Airbnb is laying off 1,900 employees, which is about one quarter of its staff. CEO Brian...Airbnb is laying off 1,900 employees, which is about one quarter of its staff. CEO Brian Chesky's memo to the company shows respect and compassion for all employees affected. It's a model for how leaders should conduct layoffs. The memo explains how management decided which positions to cut, what will happen to remaining employees, and the level of job support that departing employees will receive. Click here for more BI Prime stories. On Tuesday, Airbnb CEO Brian Chesky announced to employees that the company is laying off 1,900 employees. That's about 25% of its staff. In the last few months, Business Insider's Troy Wolverton reported, the company has laid off most of its contractors, postponed its summer internships, and slowed its hiring process. Layoffs are not a great experience for anyone, and especially not for the people losing their jobs. But Chesky's memo to employees is a prime example of how to do layoffs right, in a way that's respectful, compassionate, and pragmatic. It's rare to find such an example these days. As Business Insider previously reported, startups including the scooter-maker Bird, the employment marketplace ZipRecruiter, and the women's coworking space The Wing have recently conducted layoffs via massive Zoom calls. Some employees at these companies said they were caught off guard and confused about what was happening. Chesky, perhaps taking a hint from widespread indignation at the idea of layoffs via videoconference, did things differently. His memo to employees followed, almost to a tee, the advice that HR experts have previously shared with Business Insider around conducting layoffs. You can read the full text of the memo here. Here's exactly what Chesky's memo did right. It outlined the decision process for cutting positions In the memo, Chesky was transparent about Airbnb's financial decline. "Airbnb's business has been hit hard," he wrote, "with revenue this year forecasted to be less than half of what we earned in 2019." (The company's 2019 revenue was $4.8 billion, Wolverton reported.) To help alleviate some of the financial burden, Chesky said Airbnb is "reducing the size of our workforce around a more focused business strategy," specifically the business of helping people rent out their homes and find homes to rent. The company is "pausing" its investments in areas like transportation and hotels, Chesky added. That means staff who worked in those areas will likely be let go. Chesky listed as one of his "guiding principles" in conducting the layoffs the desire to "map all reductions to our future business strategy and the capabilities we will need." Elaine Varelas, managing partner at career-management firm Keystone Partners, previously told me that executives doing layoffs should let the business' strategic direction and financial situation guide them. "The positions are what's eliminated," she said, and not the people. It made a justifiable argument for why certain employees will be let go Chesky went one step further, outlining how management reviewed each employee's skill set and considered "how well those skills matched our future business needs." Some employees whose teams were not eliminated will be asked to assume new roles, Chesky wrote. Again, Chesky made it clear that these layoffs are about positions and skills, which are more easily quantifiable and justifiable than how much the CEO likes someone. As Buffer CEO Joel Gascoigne (who conducted layoffs a few years ago) previously told me, it's important to identify how and why positions will be eliminated. Otherwise, executives are vulnerable to subjectivity seeping in — and to employees accusing them of making biased decisions. To that end, Chesky also listed as one of his guiding principles the desire to "be unwavering in our commitment to diversity." It explained why information about staff cuts was kept confidential until now Chesky noted in the memo that management opted to "wait to communicate any decisions until all details are landed" because "transparency of only partial information can make matters worse." This decision to keep news of the impending layoffs private was wise. Varelas told me that a common mistake she sees is not keeping information about layoffs confidential until you're ready to make the announcement. That can lead to rumors — and terror — spreading throughout the staff. It prepared affected employees for one-on-one meetings with their supervisors In contrast to the startup execs that conducted layoffs via a mass Zoom call, Chesky wrote in the memo that the employees who were getting laid off would have one-on-one meetings with a senior leader in their department. Yair Riemer, president of career transition services at CareerArc, previously told me that a one-and-done videoconference isn't the right way to announce layoffs, as efficient as it may seem. Similarly, Varelas said leaders should have one-on-one meetings with everyone who's let go, giving those employees time to process the news and ask questions. It addressed the employees who will be staying on, too Chesky dedicated a few lines of the memo to the Airbnb employees whose positions were not cut: "One of the most important ways we can honor those who are leaving is for them to know that their contributions mattered, and that they will always be part of Airbnb's story." He also wrote that some employees would receive emails about their new roles at the organization, in line with the restructuring, as well as invitations to discuss their new role with a manager. Riemer said it's important to explain to remaining employees how the layoffs are going to affect the organization. The result? "You end up losing that talent anyway," Riemer said. "They're going to start thinking about moving to competitors. They're going to start getting poached. They're going to start losing faith and confidence in your leadership." It treated departing employees with respect and compassion The most important piece of Chesky's memo is that it acknowledged what a disruptive life event layoffs can be. Employees may not know where their next paycheck is coming from, or whether they can afford their next visit to a doctor. In the current economic environment, they may not be certain they can find another job. Varelas previously told me that respect for employees is key. No one should be "treated suddenly like they're a criminal," she said, or even like someone who hasn't worked hard to help the company grow. Chesky outlined what will happen to employees' benefits after they leave. Specifically, employees in the US will receive at least 14 weeks of severance pay, with additional severance pay available depending on employees' tenure at the company. Employees in the US will also receive 12 months of health insurance coverage beyond their departure date. (In all other countries, health insurance extends until the end of 2020.) Most notably, Chesky wrote that Airbnb has dropped the one-year cliff on equity for everyone the company has hired in the past year. That means they don't have to wait one year, as they typically would, for their stock options to vest. All employees have the chance to become shareholders in the company on May 25, Chesky wrote. It outlined the support employees would receive around career development Departing employees will receive relatively substantial support as they look for a new job, according to Chesky's memo. That support includes an alumni placement team, made up of some Airbnb recruiters who help find departing employees their next role at another company. Those employees also have access to a company that specializes in career transition and job placement services. And they're allowed to keep their company laptop, which Chesky said is an important tool in finding a new job. These provisions for employees are important not solely because they're the right thing to do, ethically speaking. The business case for taking care of employees after layoffs is that they're more inclined to stay loyal to the company. "This is the moment where brands are built or brands are dented," Riemer said. If the company mishandles layoffs, Riemer added, "it absolutely will impact recruitment and talent because the world is small." When former employees, say, write reviews on Glassdoor, they won't say terrible things that will dissuade prospective hires from applying if they were shown compassion. And should Airbnb ever want to hire these folks back, they'll remember how respectfully they were treated at this time. It will make a big difference.SEE ALSO: The startup founder's guide to letting people go efficiently and compassionately, if you have no other choice in a time of crisis Join the conversation about this story » NOW WATCH: A cleaning expert reveals her 3-step method for cleaning your entire home quickly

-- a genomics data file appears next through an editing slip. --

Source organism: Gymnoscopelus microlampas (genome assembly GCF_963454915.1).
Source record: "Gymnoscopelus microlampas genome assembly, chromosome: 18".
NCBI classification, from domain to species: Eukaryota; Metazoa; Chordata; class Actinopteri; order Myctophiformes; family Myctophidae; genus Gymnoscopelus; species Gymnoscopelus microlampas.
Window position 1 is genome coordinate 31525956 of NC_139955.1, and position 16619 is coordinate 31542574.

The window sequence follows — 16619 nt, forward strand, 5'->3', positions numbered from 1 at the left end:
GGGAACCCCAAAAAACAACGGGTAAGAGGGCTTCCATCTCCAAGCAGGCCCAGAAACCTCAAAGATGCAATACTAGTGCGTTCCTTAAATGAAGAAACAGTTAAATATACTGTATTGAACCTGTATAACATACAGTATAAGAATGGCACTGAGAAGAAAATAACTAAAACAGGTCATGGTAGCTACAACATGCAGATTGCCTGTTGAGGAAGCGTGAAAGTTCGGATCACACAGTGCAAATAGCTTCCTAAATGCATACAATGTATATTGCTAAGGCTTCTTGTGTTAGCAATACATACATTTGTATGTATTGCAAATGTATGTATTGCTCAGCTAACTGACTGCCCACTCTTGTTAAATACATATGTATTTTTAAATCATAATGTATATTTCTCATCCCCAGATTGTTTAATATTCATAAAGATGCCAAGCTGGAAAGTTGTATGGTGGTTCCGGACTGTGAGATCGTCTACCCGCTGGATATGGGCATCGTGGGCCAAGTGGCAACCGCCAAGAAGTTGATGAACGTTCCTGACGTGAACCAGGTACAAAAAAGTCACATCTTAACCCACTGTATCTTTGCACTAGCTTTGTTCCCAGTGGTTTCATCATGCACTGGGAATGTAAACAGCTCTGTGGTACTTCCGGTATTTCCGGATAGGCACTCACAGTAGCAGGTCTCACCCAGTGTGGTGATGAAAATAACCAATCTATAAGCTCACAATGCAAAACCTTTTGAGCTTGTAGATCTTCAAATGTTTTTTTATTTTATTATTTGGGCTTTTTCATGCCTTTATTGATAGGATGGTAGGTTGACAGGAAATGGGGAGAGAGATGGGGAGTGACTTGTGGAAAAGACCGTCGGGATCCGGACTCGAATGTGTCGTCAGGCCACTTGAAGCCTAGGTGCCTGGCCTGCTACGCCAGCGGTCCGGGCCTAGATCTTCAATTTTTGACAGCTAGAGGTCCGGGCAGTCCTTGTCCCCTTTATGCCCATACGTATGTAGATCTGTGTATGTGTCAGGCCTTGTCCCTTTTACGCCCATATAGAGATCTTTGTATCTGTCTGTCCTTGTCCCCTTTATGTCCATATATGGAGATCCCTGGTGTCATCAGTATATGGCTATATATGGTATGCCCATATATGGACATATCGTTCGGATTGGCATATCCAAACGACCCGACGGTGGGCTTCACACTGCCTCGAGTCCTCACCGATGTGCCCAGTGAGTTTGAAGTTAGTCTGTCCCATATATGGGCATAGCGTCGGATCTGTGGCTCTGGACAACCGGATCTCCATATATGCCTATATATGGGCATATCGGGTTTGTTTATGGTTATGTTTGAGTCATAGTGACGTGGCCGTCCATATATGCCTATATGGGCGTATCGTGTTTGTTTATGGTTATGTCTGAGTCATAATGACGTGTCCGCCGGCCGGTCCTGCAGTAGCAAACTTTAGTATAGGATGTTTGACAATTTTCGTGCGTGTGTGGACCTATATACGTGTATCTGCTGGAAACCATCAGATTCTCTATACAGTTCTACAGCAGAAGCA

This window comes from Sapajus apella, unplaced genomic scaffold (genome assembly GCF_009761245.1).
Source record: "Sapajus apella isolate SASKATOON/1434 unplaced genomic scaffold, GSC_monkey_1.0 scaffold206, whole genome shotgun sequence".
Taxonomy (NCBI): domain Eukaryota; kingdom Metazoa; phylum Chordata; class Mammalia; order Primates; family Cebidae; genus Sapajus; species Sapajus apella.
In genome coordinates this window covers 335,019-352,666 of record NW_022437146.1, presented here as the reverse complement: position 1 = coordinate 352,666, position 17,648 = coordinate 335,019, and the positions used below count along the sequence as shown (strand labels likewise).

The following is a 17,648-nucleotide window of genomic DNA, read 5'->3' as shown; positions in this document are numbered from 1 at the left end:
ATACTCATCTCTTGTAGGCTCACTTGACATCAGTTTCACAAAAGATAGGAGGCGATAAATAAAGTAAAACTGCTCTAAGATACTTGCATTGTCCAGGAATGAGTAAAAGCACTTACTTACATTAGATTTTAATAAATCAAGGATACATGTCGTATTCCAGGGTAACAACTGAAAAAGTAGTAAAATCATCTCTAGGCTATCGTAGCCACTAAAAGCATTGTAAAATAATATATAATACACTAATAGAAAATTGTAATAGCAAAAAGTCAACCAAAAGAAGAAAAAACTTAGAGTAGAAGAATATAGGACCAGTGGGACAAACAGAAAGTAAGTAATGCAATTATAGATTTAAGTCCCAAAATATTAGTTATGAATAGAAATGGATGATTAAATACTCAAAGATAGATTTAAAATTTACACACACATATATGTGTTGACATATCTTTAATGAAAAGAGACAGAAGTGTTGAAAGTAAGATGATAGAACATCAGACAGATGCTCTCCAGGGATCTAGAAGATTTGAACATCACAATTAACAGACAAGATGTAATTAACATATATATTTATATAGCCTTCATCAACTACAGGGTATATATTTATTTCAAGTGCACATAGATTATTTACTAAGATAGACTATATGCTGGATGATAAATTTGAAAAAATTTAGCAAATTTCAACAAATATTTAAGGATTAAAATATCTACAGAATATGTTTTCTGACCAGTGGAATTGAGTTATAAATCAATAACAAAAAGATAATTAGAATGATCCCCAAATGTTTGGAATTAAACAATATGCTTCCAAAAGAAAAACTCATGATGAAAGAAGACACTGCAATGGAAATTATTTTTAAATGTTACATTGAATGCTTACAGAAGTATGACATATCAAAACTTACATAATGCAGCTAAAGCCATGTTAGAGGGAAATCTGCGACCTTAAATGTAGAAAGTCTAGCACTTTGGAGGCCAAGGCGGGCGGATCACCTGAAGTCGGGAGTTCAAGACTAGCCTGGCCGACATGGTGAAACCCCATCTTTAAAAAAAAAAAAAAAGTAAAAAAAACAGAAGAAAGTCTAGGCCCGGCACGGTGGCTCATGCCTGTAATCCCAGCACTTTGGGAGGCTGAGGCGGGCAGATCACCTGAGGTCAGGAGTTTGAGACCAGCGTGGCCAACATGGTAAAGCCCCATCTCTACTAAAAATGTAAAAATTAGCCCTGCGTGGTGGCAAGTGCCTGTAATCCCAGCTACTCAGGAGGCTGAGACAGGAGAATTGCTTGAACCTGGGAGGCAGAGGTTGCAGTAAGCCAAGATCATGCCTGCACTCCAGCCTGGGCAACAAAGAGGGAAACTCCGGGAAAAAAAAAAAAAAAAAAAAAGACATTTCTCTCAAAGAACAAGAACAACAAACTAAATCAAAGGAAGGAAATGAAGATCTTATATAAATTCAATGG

Amazon is known for putting candidates through a rigorous process that involves hours of interviews and...Amazon is known for putting candidates through a rigorous process that involves hours of interviews and includes a "bar-raiser," someone designated to assess whether a candidate will fit into the culture. Business Insider spoke to insiders about how to master Amazon's 14 leadership practices and prepare to answer behavioral-based questions backed with data and examples. Advertising is a big part of Amazon's hiring effort, with more than 1,000 advertising jobs open across seven teams. Click here for more BI Prime stories. Amazon is known as one of the most difficult companies to interview with, putting candidates through tough questioning and quizzing them on 14 core leadership principles that prioritize behavioral traits over job qualifications. But as its expected $17 billion advertising business grows, Amazon has become one of a few companies that is rivaling Facebook and Google as destination for job-seekers, said two insiders familiar with Amazon's hiring practices. Advertising in particular is a big focus, where Amazon has more than 1,000 openings across seven teams. While hiring activity can widely vary by time of the year, that figure is well above the 130 roles that were open in June. "They are actually working on genuinely cool problems in the space," said one source who spoke on condition of anonymity because the person is interviewing at the company. "There is a bit of prestige of having Amazon on the resume." Business Insider spoke to current and former employees, one job applicant, and a recruiting firm for tips on getting a job at Amazon and what to expect. How to get in the door A referral will give candidates a leg up, and employees get a bonus for making a successful referral, but Amazon doesn't lean on referrals as much as other tech companies, according to Glassdoor. 12% of reviewers on Glassdoor said that they got an interview at Amazon this way. To compare, 15% of Netflix employees come from referrals, and 25% of Facebook employees come from referrals, according to Glassdoor. An Amazon spokesperson said that while referrals can give candidates a boost, the company's full interview process plays a bigger role. How to prepare for the interview Amazon is known for tough interview questions. Instead of asking about people's background or resume, candidates are asked behavioral-based questions. The goal is to find people who align with the company's culture, and it's normal to only be asked a few questions during an hour-long interview, sources said. Connor Folley, CEO of Amazon-focused adtech firm Downstream and a former Amazon employee, said that he prepared for interviews by scouring Glassdoor and compiled all of the questions into a word document. "You'll find that people with no marketing experience are hired into a marketing manager role," he said. "More important is your proclivity towards these leadership principles than having experience in the role itself." Here are some examples of typical interview questions, according to Amazon's Glassdoor page: Tell me about a time that you disagreed with a manager or team member. Describe a time when you went above and beyond the scope of your job. Tell me about a time that you handled a crisis. What is an example of a time you had to make a high-impact business decision with little data or time. Amazon's 14 leadership principles are at the core of the interview process. The principles include "customer obsession" and "learn and be curious." Applicants are encouraged to memorize the principles and provide examples of how they embody the values. Amazon also uses the STAR method, which stands for Situation, Task, Action, and Result, in interviews. Candidates are first asked to describe a situation where they were faced with one of the leadership principles. They are asked to detail the problem and how they solved it. Data-based answers can make a candidate stand out, sources said. The Amazon employee estimated that more than half of successfully answering interview questions comes from being able to quantify an experience and explain it well. For example, Amazon may ask an advertising job candidate about how they helped a brand with its ad-targeting strategy. A good answer would include specific controls and measures the candidate used to tweak the strategy, the employee said. Avi Bogart, managing director of recruitment at Three Pillars Recruiting, a firm that places talent at adtech and media companies, said this focus on specificity is meant to evaluate a candidate's credibility. "When someone isn't being specific, chances are that something is missing — that's such an important thing for how Amazon candidates respond," he said. How the interview process works The interview process lasts about a month, which sources described as quick for a hiring process. Hiring managers are expected to get back to candidates about next steps two days after a phone interview. Those who get an in-person interview can expect to hear back within five days, say people who are familiar with the system. "Amazon has a rule to treat their candidates like customers," said the advertising employee. "They're not in to waste candidates' time. They want to be quick, transparent and over-communicate where they are in each step." An hour-long phone interview is followed by in-person interviews with multiple people in what's known as Amazon's "loop" system. It works like this: Candidates come in and interview with about six employees one at a time, with each employee asking questions about one or two of the leadership principles. Interviewers type detailed notes, which limits the amount of eye contact that they make with candidates. All in, the process can last six or more hours, according to sources. Most of the interviewers are employees in the area the candidate is interviewing for. There's also a person called a bar-raiser from a different department. Sources said that candidates might not know which interviewer is the bar-raiser. These people are well regarded internally and undergo rigorous training to act as a neutral party whose role is to ask tough questions. Bar-raisers are meant to make sure that the candidate is better than half of the employees who currently have the role. Both the bar-raiser and hiring manager have to agree to make an offer to a candidate. "Their job is to dig deeper and probe you — they'll always ask 'Why?'" said Rina Yashayeva, VP of marketplace strategy at Stella Rising, an ad agency that specializes in Amazon and a former Amazon employee who worked there for three years. "Everything should be backed by data." While Amazon's interview process is rigorous and specific to the company, Downstream's Folley said going through the process is a good way to get jobs elsewhere. Downstream's hiring system uses the same method as Amazon's. "We find often times in our hiring that when presented with a rigorous hiring process, the right kind of candidate appreciates it, sees it as a challenge and feels comfortable aligning their personal brand and career with that organization," he said. "It's almost like the process of becoming a Navy SEAL. You see the challenge, want to prove that you can meet it, and become part of that team."Join the conversation about this story » NOW WATCH: Apple forever changed the biggest tech event of the year by not showing up